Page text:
By John Ballinger

November 9, 2015

A few months ago I read an article on the vagabond life. It explained how people are freeing their lives of excess “stuff” and enjoying a life of traveling, seeing and doing the things they always dreamed of. One man told of selling everything he had except what would fit in a backpack and he hiked across the country. When he was about to make a second, even longer journey, he decided that he needed to get rid of a few more items to travel even lighter. I was intrigued by this approach to life and thought maybe I could get rid of a few things.


Here is my confession: I am somewhat of a packrat. Being a packrat can be fine when you have the room and are able to keep track of things but when you come to that day like we just did when you are about to move your stuff to another location, there is a price to pay. There is an emotion versus logic price. As I sit surrounded by boxes of stuff, I start to wonder just how much is needed. A quick look reveals I have too many books (a guilty pleasure I find echoed by every pastor I talk to), too many office supplies (why do I have four boxes of paperclips, something I rarely use?), and many, many memory trinkets from my life of 58 years.


What is too much? What is not enough? How much stuff does one person actually need to live a life of happiness? These big questions are answered by Jesus in the Sermon on the Mount: “Don’t hoard treasure down here where it gets eaten by moths and corroded by rust or—worse!—stolen by burglars. Stockpile treasure in heaven, where it’s safe from moth and rust and burglars. It’s obvious, isn’t it? The place where your treasure is, is the place you will most want to be, and end up being” (Matthew 6:19-21, MSG).


As I look around the room, I see plenty of stuff that could be eaten by moths or rusted or be stolen and I think about how much is necessary. Is it really necessary that I keep yellowed newspaper articles of past 4-H successes? Souvenirs from long-ago vacations? Pictures of classmates I barely knew and haven’t spoken to since graduation?


The big question Jesus was posing to his people that day and to us still today is how much stuff can we have in our lives before it begins to get in the way of living for Him? What is getting in your way of living for Jesus? Are the memories you are hanging onto from the stuff that surrounds you preventing you from living for today? Are there things in your life that are getting in the way of seeing your already present “treasures in heaven”?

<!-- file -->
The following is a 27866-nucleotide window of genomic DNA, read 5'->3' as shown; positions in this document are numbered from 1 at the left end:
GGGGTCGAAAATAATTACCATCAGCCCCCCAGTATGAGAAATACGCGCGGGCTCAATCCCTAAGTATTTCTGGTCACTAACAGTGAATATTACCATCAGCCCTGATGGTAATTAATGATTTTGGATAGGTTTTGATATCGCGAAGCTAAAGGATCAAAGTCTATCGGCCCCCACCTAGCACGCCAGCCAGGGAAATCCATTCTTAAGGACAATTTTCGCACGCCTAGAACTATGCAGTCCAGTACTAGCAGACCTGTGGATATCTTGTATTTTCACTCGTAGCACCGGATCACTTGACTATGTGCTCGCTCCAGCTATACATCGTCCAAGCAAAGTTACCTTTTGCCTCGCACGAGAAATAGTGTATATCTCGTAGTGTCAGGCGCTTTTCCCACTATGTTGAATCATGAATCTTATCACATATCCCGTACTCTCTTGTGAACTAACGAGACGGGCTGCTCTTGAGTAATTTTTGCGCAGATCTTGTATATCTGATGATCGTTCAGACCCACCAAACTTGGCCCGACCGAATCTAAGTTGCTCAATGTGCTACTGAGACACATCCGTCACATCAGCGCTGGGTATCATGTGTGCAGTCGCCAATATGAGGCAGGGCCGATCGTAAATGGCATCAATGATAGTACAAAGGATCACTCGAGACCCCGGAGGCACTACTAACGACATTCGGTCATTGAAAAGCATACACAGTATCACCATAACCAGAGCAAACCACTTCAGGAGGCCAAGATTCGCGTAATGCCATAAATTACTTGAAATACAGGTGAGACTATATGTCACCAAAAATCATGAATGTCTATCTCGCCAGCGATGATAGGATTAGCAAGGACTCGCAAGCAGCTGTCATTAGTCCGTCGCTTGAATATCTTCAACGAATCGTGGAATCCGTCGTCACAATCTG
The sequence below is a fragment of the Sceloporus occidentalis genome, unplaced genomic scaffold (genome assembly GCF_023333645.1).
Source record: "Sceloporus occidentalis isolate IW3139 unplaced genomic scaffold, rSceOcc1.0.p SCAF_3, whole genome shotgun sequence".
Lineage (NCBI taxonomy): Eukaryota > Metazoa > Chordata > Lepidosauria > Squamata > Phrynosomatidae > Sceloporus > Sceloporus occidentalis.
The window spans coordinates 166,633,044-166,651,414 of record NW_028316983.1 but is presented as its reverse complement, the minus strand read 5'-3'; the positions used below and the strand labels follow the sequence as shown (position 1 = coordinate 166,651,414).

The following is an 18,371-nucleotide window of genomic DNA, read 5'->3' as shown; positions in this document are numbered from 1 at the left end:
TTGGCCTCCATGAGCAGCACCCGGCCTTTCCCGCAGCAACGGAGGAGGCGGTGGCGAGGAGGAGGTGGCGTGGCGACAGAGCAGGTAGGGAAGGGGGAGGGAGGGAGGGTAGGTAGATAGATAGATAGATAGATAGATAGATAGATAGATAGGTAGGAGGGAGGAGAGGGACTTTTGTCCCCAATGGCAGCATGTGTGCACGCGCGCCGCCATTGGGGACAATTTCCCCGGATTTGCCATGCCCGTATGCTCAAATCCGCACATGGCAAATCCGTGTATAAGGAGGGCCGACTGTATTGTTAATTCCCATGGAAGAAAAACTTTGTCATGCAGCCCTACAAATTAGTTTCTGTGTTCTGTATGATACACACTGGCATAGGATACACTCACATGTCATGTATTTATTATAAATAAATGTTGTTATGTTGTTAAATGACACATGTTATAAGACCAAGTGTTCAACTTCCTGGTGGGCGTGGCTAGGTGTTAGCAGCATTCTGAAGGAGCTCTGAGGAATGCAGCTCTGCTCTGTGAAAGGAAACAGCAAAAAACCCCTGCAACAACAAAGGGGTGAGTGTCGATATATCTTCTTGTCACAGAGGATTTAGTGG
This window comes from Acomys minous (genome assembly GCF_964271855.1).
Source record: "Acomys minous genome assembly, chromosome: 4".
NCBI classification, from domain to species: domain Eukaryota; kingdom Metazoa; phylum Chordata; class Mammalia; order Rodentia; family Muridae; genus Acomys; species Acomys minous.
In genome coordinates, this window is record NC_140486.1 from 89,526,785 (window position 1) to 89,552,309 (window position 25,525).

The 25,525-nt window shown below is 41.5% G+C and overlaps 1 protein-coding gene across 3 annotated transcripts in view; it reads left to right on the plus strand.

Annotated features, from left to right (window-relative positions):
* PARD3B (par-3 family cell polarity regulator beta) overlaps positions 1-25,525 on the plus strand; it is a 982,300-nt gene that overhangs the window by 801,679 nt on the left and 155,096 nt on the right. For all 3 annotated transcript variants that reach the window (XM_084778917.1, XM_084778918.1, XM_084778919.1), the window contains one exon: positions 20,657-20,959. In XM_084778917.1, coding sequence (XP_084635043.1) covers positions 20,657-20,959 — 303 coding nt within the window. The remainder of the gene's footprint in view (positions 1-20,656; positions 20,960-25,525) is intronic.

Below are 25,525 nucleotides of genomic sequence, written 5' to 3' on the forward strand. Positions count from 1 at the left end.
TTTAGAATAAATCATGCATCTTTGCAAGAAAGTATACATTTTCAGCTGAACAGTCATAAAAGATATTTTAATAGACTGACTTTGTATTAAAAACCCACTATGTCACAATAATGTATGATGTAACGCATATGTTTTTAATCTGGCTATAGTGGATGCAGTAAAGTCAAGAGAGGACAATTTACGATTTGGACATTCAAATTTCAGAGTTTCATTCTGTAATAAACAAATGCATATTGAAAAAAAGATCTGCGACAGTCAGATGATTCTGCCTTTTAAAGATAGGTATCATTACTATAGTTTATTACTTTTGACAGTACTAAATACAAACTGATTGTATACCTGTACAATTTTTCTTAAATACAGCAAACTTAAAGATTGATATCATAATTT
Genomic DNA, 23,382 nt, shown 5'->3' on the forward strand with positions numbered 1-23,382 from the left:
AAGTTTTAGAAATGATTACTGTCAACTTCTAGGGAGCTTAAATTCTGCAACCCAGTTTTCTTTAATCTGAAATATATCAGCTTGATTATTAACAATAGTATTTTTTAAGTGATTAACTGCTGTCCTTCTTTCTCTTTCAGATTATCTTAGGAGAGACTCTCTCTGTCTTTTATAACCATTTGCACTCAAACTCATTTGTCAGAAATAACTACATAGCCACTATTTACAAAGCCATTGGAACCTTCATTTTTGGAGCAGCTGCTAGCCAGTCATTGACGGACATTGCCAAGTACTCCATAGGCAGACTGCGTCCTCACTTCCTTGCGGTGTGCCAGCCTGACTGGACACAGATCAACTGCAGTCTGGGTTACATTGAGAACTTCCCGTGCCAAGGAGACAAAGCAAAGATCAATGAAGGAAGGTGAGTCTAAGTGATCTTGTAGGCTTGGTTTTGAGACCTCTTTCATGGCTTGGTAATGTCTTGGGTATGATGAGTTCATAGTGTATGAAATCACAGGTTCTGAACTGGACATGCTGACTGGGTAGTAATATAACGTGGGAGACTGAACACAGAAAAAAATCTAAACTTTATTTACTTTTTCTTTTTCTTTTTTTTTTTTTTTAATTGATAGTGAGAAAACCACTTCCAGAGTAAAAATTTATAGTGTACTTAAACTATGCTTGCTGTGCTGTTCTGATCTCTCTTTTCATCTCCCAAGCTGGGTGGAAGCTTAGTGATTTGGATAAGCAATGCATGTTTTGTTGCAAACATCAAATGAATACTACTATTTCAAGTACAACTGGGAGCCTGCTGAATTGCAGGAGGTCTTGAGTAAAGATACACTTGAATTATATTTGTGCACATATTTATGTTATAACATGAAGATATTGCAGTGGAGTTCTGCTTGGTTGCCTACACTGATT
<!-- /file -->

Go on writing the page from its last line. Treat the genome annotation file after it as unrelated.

As a pastor, I have been with dozens of families over the years as we prepare a funeral service. It is rare anyone ever mentions how many things a person accumulated over the years. Oh, occasionally you’ll hear that they were avid collectors of toy tractors or trinkets from vacation but not the daily stuff that we so often stuff in a closet for a someday that never arrives. These conversations always involve the treasures of heaven, the important things in life, when a family talks about a person’s influence on them, how the person tackled the big issues of life, and how the person made those around them better people because of how they were treated.


I often ponder Matthew 6 and came up with my own list of how we should define the “treasures in heaven.” What counts? First and foremost should be our relationship with God. This should be number one on our list of treasures. Next on our list should be the relationships we have with those around us. Like it or not, these are the people whom God put in our lives to share our joys and heartaches. Sometimes it is a stretch to see them as treasures but they are here for some reason in our lives. After those two, the list of treasures gets pretty slim.


What do we need in our lives other than God and others? Are a certain number of clothes necessary? Do we really need that trophy we won in high school? How much stuff does it take to bring us happiness—if in fact, it ever can? Knowing in a short time I will be unpacking all the stuff I just packed up my guess is more stuff will be tossed—but for now, I think I’ll go sort another box and try to remember what is really important.

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